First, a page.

Michael Byers is a leading expert in international law and has lent his voice to the Afghan situation. Early on he was concerned with our role, and also concerned with the handling of detainees, not just from a humanitarian perspective, but a legal one.
He would be someone Harper's Reformers would dismiss as a 'University type', suggesting that their supporters would not listen to someone like Mr. Byers. That's unfortunate, because these are the people we should be listening to.
At the beginning of the interview, they are discussing the Manly Report, and I posted on Linda McQuaig's reactions to that report. Journalist Terry Glavin, and indeed most of the mainstream media thought it was wonderful, but I don't agree.
We need to get our soldiers off the battlefields and if we're not prepared to do that, then bring them home. The mission does need a new direction, but one of negotiation, or at least an honest attempt at negotiation. But I can just hear Harper now as I'm typing "we don't negotiate with terrorists'.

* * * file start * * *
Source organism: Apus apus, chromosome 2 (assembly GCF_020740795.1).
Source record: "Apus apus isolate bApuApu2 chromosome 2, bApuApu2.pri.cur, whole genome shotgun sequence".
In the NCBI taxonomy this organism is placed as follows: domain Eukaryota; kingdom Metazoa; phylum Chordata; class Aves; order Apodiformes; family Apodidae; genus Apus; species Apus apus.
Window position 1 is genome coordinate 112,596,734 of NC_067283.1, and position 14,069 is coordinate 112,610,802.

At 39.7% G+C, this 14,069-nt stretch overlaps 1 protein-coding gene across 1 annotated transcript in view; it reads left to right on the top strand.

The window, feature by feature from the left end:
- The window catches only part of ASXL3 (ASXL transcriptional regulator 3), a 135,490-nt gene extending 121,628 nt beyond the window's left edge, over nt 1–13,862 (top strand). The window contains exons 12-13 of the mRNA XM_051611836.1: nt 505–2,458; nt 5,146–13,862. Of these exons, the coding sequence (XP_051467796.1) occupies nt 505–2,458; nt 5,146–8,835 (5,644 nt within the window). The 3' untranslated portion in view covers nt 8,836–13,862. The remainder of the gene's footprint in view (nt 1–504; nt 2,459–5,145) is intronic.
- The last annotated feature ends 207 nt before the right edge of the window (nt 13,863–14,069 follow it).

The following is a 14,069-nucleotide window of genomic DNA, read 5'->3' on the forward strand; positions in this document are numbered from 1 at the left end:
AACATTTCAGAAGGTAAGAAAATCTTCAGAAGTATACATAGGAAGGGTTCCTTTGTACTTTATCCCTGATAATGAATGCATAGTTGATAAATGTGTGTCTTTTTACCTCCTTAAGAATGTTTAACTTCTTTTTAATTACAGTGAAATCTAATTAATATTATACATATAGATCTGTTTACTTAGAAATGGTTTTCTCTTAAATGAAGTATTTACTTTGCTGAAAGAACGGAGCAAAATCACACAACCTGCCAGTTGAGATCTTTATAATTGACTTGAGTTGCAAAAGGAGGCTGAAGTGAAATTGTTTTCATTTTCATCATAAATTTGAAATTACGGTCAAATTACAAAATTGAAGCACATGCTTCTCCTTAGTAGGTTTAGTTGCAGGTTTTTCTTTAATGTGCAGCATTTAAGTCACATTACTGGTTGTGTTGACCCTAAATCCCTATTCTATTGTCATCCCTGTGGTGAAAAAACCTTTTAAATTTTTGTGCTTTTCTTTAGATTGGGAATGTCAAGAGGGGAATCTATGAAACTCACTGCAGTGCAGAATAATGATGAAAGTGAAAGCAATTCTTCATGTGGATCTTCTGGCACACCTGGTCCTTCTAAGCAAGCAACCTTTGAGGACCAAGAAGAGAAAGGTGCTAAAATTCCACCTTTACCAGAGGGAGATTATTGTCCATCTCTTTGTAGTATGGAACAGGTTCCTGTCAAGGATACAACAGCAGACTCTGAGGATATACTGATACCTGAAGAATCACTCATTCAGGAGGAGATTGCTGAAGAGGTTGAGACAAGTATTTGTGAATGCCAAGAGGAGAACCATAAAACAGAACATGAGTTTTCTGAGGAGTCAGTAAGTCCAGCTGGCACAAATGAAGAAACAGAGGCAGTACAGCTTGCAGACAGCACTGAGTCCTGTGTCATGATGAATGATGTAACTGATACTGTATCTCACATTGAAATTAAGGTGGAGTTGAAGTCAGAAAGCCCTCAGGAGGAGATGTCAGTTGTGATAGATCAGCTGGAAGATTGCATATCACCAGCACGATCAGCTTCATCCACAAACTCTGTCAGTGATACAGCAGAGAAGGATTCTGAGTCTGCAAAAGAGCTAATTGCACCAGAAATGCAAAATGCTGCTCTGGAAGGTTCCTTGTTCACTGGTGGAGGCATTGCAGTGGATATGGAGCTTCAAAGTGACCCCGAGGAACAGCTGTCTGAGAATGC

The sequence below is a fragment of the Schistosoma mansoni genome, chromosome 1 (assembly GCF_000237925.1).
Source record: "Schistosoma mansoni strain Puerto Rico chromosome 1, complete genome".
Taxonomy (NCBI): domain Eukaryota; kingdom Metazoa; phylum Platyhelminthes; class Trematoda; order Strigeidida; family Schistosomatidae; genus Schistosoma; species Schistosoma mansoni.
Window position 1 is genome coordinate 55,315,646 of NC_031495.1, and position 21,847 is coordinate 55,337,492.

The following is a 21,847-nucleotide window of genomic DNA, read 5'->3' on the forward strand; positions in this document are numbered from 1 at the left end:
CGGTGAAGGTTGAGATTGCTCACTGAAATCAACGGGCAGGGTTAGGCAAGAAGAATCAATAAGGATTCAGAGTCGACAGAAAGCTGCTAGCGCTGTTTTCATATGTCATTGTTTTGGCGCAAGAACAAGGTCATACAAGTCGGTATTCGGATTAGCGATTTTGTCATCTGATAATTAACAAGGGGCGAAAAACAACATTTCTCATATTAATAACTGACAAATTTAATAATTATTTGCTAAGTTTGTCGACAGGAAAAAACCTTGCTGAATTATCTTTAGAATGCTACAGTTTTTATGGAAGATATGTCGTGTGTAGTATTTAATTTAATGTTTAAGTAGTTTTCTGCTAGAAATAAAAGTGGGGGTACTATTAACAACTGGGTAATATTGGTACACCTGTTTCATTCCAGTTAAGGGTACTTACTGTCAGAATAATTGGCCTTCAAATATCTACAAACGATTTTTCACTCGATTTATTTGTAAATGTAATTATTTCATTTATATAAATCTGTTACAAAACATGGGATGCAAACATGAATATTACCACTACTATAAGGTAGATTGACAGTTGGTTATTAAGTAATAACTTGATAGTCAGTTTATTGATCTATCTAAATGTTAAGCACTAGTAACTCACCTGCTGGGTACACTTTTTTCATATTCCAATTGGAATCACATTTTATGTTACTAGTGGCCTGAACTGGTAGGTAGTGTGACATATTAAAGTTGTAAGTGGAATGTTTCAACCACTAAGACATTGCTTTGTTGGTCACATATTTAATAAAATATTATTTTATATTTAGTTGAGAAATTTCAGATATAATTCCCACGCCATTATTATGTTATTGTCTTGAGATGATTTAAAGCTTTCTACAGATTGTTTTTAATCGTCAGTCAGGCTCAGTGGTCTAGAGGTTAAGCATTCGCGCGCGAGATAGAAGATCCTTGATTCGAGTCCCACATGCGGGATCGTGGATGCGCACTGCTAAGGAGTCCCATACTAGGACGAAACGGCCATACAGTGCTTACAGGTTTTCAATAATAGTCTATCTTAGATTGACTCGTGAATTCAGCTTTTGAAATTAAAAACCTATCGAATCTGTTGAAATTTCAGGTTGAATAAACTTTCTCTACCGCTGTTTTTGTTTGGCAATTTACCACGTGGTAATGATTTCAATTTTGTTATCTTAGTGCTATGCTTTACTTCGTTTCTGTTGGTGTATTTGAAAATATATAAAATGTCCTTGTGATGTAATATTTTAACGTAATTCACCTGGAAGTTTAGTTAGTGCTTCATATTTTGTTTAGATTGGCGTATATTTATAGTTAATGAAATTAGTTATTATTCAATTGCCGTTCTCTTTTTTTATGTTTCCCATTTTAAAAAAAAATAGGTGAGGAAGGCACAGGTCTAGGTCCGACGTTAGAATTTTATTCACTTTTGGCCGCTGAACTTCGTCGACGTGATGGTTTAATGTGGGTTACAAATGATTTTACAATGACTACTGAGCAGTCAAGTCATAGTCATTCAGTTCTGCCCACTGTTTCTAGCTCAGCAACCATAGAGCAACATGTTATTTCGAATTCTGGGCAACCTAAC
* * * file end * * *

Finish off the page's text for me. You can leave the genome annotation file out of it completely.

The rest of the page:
Mr. Byers wrote a piece in the Tyee in October of 2006, explaining why Canada should not be in this war. I'm all for humanitarian aid and protecting the aid workers, and reconstruction, but no more U.S. style aggression.
Afghanistan: Wrong Mission for Canada
The coolly reasoned case made by a leading expert in international law.
By Michael Byers
October 6, 2006,
Tipping point nearing.
We are approaching the five-year mark of Canada's military involvement in Afghanistan. Joint Task Force 2, Canada's special-forces unit, has been active in that country since shortly after the terrorist attacks of Sept. 11, 2001. We know that JTF-2 soldiers transferred detainees to U.S. custody in January 2002, participated in an attack at Tora Bora in December 2002, and transferred detainees to U.S. custody again during the summer of 2005.
The first deployment of regular soldiers came in January 2002, when 750 infantry from the Princess Patricia's Regiment were sent to Kandahar as part of an U.S. counter-insurgency task force. Four of these soldiers were killed, and eight others injured, in a "friendly fire" incident in April 2002. Then, over a two-year period from August 2003 to October 2005, some 6,000 Canadian soldiers were rotated through Kabul as part of a UN-authorized, NATO-led "international security assistance force" providing security and stability for Afghanistan's new government. ....